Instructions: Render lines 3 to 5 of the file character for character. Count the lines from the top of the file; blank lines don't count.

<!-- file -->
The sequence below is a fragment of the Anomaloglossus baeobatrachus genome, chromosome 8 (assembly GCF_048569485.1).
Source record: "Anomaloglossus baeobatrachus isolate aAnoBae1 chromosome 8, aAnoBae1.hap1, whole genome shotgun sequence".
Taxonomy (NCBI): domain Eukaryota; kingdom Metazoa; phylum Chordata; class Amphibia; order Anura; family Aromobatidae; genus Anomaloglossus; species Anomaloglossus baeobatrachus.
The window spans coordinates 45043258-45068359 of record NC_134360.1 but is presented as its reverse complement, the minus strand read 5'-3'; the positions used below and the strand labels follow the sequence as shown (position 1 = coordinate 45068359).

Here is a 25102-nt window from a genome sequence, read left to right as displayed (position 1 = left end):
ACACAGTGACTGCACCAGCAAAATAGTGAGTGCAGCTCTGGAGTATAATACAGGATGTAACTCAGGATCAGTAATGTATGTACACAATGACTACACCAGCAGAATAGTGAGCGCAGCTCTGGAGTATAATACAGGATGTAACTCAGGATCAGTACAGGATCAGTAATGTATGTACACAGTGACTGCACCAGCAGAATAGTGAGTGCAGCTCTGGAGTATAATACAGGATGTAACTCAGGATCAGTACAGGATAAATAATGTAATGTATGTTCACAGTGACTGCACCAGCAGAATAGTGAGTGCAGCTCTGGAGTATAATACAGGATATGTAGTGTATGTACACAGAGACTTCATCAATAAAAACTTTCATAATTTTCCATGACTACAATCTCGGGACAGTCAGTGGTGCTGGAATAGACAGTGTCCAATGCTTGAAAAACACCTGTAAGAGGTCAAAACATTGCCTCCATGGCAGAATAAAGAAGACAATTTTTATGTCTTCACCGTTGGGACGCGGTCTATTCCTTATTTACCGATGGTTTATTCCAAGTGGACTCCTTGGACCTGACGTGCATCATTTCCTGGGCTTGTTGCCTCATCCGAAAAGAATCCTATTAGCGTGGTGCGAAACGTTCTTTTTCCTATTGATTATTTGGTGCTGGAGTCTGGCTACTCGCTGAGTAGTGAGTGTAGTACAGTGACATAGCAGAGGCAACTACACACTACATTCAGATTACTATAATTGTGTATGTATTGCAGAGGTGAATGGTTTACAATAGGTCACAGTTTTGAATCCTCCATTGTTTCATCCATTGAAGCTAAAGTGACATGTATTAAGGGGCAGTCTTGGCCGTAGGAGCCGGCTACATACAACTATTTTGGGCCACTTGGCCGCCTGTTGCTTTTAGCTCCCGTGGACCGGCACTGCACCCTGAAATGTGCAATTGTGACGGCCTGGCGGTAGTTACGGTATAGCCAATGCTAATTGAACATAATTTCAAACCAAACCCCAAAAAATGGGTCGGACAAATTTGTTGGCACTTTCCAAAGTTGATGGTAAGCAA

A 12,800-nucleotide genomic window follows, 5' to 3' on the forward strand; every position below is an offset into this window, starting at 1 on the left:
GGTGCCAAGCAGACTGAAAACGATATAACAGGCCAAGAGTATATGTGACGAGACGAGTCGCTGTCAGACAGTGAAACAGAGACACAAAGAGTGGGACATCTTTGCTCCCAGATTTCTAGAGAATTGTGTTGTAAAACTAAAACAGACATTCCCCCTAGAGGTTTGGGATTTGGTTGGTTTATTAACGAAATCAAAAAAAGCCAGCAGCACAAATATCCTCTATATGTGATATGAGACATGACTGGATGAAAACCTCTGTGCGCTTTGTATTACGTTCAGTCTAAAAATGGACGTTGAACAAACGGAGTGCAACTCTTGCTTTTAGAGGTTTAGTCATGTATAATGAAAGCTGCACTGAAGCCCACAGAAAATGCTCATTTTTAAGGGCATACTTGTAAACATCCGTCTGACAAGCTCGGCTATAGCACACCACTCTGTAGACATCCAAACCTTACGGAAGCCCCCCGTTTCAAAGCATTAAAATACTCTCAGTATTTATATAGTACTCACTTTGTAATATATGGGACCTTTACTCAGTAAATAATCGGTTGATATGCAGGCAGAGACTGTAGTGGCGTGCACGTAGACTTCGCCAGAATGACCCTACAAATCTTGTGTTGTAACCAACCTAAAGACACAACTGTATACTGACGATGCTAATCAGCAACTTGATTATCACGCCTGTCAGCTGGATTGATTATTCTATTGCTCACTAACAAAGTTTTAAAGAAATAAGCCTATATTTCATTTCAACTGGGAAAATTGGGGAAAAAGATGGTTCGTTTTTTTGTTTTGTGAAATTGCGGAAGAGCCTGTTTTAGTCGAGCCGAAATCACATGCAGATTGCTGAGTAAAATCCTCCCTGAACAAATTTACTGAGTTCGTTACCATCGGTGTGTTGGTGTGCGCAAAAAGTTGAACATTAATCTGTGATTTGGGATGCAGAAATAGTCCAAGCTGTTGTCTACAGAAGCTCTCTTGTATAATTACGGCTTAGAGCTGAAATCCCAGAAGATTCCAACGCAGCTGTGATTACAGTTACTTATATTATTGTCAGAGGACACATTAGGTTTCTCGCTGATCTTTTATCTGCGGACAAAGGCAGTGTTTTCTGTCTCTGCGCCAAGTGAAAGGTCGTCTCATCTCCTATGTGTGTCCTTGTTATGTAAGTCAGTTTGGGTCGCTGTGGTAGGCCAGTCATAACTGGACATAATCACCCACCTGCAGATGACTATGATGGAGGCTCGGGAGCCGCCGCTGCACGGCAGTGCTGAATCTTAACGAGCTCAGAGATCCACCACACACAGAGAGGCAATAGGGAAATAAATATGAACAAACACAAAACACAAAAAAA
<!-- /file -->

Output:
Taxonomy (NCBI): domain Eukaryota; kingdom Metazoa; phylum Chordata; class Amphibia; order Anura; family Aromobatidae; genus Anomaloglossus; species Anomaloglossus baeobatrachus.
The window spans coordinates 45043258-45068359 of record NC_134360.1 but is presented as its reverse complement, the minus strand read 5'-3'; the positions used below and the strand labels follow the sequence as shown (position 1 = coordinate 45068359).

Here is a 25102-nt window from a genome sequence, read left to right as displayed (position 1 = left end):